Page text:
The following day we took it easy with our touring. We took a boat up to the Grand Palace that the royal family still uses to this day. They don’t reside here but it’s used for important functions. The complex is well-maintained and the gold plated stupas shine brightly as you come off the boats. Within this complex is also Wat Phra Kaew which houses the Emerald Buddha. We weren’t allowed to take photos inside but I was able to snatch a distant one. The inside was just as opulent as the outside. Extremely fine details and very ornate decorations adorned this complex. It’s a site to behold for sure.
We wandered around here for a good 2 hours, each turn our jaws-dropped at some of the grandeur you encountered. From there, we walked through the amulet market to Wat Pho. This is the oldest and largest temple in Bangkok and of which holds the awesome ‘Reclining Buddha.’ I’ve seen pictures of this but to see it in person is mind-boggling. As you walk through you hear people giving coin offerings in the bowls. I took my recorder as I walked through and as I gave my own offering. It sounds pretty cool. 😉 There are 108 bronze bowls in total.
From there we took a costly tuk-tuk ride to the Gold Buddha in Chinatown. My negotiating skills weren’t great. Ha! I was only able to get him down 50 Baht from 250 for a 15-20 minute ride. But we got there safely and got to see the Gold Buddha at Wat Traimit. We only paid to see the Buddha itself and it’s was worth it. This Buddha is solid gold weighing 5.5 tons and is 3m tall. It certainly shines and is housed in a very nice temple.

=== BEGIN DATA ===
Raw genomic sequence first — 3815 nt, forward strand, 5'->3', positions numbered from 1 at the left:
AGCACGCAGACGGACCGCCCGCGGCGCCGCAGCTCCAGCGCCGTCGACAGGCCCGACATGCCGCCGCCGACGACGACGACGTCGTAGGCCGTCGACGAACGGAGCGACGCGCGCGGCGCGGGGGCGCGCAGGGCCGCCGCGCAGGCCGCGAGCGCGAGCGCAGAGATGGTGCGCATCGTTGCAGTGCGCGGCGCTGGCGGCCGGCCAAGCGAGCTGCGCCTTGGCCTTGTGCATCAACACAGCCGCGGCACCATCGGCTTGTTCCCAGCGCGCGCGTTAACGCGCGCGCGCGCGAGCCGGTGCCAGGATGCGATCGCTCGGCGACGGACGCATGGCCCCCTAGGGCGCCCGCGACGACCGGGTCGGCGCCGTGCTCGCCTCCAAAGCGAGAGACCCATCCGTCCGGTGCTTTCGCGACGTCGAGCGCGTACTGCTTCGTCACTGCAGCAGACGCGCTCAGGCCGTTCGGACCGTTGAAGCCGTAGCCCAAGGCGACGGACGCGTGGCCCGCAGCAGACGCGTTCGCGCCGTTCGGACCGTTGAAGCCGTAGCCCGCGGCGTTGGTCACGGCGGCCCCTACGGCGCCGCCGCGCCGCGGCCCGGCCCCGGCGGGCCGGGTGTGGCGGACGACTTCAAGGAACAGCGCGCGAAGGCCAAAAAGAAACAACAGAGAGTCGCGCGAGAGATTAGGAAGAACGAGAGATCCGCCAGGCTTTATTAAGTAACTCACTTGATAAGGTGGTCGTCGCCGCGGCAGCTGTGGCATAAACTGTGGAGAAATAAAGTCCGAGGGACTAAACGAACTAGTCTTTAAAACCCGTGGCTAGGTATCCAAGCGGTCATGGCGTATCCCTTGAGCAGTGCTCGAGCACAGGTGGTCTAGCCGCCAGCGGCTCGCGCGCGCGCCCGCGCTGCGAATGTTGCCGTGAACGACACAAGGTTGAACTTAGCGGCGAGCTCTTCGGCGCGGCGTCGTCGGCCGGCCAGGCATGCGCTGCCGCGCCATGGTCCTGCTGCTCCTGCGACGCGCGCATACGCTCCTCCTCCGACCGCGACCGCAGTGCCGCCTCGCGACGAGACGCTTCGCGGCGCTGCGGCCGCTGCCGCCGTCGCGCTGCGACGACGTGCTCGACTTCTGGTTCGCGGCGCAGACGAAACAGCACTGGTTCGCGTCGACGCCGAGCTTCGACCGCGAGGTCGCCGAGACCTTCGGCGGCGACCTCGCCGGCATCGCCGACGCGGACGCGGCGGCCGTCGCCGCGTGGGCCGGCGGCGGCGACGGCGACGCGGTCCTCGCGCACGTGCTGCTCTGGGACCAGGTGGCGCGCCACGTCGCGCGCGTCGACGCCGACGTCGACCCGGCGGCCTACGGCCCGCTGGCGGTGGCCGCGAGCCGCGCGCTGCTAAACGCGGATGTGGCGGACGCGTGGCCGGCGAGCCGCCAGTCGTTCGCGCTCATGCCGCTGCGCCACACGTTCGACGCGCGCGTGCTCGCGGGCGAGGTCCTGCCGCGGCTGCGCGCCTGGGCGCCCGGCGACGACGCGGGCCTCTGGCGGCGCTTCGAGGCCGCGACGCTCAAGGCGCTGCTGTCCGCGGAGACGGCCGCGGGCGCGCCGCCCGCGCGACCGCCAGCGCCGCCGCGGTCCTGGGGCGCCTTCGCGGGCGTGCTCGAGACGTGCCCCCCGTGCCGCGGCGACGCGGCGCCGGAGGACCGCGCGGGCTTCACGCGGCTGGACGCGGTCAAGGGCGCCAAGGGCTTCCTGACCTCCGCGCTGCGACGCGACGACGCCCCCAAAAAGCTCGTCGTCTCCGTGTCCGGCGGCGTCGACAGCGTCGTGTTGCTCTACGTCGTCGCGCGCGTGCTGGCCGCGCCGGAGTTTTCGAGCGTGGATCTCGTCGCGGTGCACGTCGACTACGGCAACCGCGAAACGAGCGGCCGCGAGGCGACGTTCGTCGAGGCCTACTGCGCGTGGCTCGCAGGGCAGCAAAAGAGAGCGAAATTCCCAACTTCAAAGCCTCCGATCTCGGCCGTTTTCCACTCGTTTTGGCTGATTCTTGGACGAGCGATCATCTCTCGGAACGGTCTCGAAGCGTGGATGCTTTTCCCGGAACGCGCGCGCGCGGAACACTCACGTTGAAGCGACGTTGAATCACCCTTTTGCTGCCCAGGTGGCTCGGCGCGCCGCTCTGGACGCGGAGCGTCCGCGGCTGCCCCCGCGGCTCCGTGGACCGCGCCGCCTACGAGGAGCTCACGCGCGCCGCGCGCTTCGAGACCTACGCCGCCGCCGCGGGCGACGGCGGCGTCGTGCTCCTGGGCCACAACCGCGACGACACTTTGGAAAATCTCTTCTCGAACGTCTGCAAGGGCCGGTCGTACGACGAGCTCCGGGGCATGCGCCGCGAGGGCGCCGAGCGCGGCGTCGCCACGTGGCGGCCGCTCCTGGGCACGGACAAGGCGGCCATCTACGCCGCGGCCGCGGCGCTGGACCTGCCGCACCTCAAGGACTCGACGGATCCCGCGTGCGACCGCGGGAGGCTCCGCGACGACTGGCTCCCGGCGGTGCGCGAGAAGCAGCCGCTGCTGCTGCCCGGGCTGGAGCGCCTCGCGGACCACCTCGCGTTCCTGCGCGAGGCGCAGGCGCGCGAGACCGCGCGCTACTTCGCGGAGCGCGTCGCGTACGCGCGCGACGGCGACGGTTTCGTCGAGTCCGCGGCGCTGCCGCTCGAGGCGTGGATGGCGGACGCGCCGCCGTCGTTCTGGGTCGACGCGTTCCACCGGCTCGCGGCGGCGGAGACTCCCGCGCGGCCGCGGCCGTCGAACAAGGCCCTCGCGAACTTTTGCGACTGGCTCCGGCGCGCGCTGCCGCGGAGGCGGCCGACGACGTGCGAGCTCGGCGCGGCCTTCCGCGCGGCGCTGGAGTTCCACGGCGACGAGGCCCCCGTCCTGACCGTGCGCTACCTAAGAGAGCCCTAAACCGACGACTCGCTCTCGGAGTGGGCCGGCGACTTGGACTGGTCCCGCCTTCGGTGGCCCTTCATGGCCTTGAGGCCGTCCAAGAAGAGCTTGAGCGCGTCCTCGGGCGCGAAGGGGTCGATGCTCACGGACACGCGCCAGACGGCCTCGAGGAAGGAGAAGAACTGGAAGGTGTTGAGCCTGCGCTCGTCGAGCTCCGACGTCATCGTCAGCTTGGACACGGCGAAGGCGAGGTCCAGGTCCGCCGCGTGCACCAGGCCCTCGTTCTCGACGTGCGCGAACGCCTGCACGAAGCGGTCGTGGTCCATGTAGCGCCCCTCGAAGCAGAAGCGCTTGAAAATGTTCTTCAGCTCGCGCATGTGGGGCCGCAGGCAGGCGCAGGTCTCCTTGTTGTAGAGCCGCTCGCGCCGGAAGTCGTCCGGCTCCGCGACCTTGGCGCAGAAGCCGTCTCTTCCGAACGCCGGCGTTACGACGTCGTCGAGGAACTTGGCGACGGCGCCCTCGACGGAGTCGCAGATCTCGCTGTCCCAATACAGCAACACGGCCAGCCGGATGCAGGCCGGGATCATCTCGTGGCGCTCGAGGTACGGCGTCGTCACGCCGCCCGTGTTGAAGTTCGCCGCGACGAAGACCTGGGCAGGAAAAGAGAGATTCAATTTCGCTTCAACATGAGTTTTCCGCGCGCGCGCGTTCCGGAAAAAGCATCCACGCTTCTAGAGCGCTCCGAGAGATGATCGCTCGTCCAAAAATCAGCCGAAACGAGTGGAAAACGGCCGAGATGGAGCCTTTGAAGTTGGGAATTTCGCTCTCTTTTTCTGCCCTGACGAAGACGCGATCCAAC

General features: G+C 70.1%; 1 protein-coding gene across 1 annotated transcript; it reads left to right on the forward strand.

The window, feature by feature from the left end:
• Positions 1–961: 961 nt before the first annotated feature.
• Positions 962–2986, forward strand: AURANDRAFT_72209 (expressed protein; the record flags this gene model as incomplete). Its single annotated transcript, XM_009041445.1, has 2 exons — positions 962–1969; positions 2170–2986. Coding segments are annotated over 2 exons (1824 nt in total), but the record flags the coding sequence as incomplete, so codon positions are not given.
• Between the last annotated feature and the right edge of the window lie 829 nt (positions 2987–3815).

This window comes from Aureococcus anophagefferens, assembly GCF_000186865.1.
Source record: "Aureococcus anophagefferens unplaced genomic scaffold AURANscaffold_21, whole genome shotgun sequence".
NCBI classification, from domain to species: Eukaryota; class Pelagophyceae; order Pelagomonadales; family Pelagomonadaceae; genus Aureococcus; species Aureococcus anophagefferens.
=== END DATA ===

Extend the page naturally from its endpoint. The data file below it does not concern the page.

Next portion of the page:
We only had 1 full day in Bangkok and kind of regret not staying another 1 or 2 as there is still much to see in the city. Thailand in general is a country I’ll certainly plan on returning to. The people, food and culture I really enjoyed and I could see why people would want to live here. Anyone hiring in Thailand? 😉
Alright all it’s time for bed here but thanks again for reading and I hope to post again hopefully tomorrow evening.
The Temples of Angkor in Siem Reap – Part 1
I’m relaxing in a swanky high end electronic hotel here Kuala Lumpur as I write this latest entry. I’m staying at the Sama Sama KL Hotel connected to the airport as I’ll be flying out tomorrow morning to Penang. I thought I’d treat myself to some extra comforts during my last leg of my 7-week SE Asia trip. It’s a little eerie as all the news vans are parked outside as they continue to find out more news on MH370. This hotel seems to be the media hub as more news is discovered. My continued thoughts and prayers to the families and friends affected by this.
As you see in the title, I’ll be posting some info on our visit to the temples in Angkor. I’m going to split these up since we saw a lot of temples. 😉 So look out for more tomorrow.
Since I was recovering from a stomach bug in Phnom Penh, I didn’t tour but Betty did go to tour the Royal Palace along with the the Tuol Sieng Museum and the Killing Fields of Choeung Ek. She said it was a pretty heavy visit that it was probably best that I didn’t tour with me feeling the way I was as there were many parts during her visit that she herself got a bit quesy. I’ll have to return here sometime and hopefully not have any funky ailments.